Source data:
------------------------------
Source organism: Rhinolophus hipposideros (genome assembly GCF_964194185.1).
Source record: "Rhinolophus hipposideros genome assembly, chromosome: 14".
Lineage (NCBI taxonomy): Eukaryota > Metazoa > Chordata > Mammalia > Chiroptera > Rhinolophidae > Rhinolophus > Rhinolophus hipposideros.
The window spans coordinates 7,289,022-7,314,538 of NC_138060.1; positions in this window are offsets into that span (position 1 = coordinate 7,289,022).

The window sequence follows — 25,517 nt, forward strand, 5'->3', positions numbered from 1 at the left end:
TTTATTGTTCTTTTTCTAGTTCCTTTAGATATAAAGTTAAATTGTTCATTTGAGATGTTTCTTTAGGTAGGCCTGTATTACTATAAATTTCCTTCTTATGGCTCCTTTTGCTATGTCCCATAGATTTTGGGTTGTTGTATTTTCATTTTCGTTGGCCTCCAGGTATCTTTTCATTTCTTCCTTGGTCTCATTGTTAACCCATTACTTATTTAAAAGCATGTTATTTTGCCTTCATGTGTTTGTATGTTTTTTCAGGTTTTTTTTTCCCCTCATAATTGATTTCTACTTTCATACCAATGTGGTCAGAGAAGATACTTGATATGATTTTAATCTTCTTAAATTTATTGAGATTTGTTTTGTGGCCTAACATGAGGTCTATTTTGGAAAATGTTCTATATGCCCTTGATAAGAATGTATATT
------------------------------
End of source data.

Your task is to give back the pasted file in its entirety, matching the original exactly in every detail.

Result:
Source organism: Rhinolophus hipposideros (genome assembly GCF_964194185.1).
Source record: "Rhinolophus hipposideros genome assembly, chromosome: 14".
Lineage (NCBI taxonomy): Eukaryota > Metazoa > Chordata > Mammalia > Chiroptera > Rhinolophidae > Rhinolophus > Rhinolophus hipposideros.
The window spans coordinates 7,289,022-7,314,538 of NC_138060.1; positions in this window are offsets into that span (position 1 = coordinate 7,289,022).

The window sequence follows — 25,517 nt, forward strand, 5'->3', positions numbered from 1 at the left end:
TTTATTGTTCTTTTTCTAGTTCCTTTAGATATAAAGTTAAATTGTTCATTTGAGATGTTTCTTTAGGTAGGCCTGTATTACTATAAATTTCCTTCTTATGGCTCCTTTTGCTATGTCCCATAGATTTTGGGTTGTTGTATTTTCATTTTCGTTGGCCTCCAGGTATCTTTTCATTTCTTCCTTGGTCTCATTGTTAACCCATTACTTATTTAAAAGCATGTTATTTTGCCTTCATGTGTTTGTATGTTTTTTCAGGTTTTTTTTTCCCCTCATAATTGATTTCTACTTTCATACCAATGTGGTCAGAGAAGATACTTGATATGATTTTAATCTTCTTAAATTTATTGAGATTTGTTTTGTGGCCTAACATGAGGTCTATTTTGGAAAATGTTCTATATGCCCTTGATAAGAATGTATATT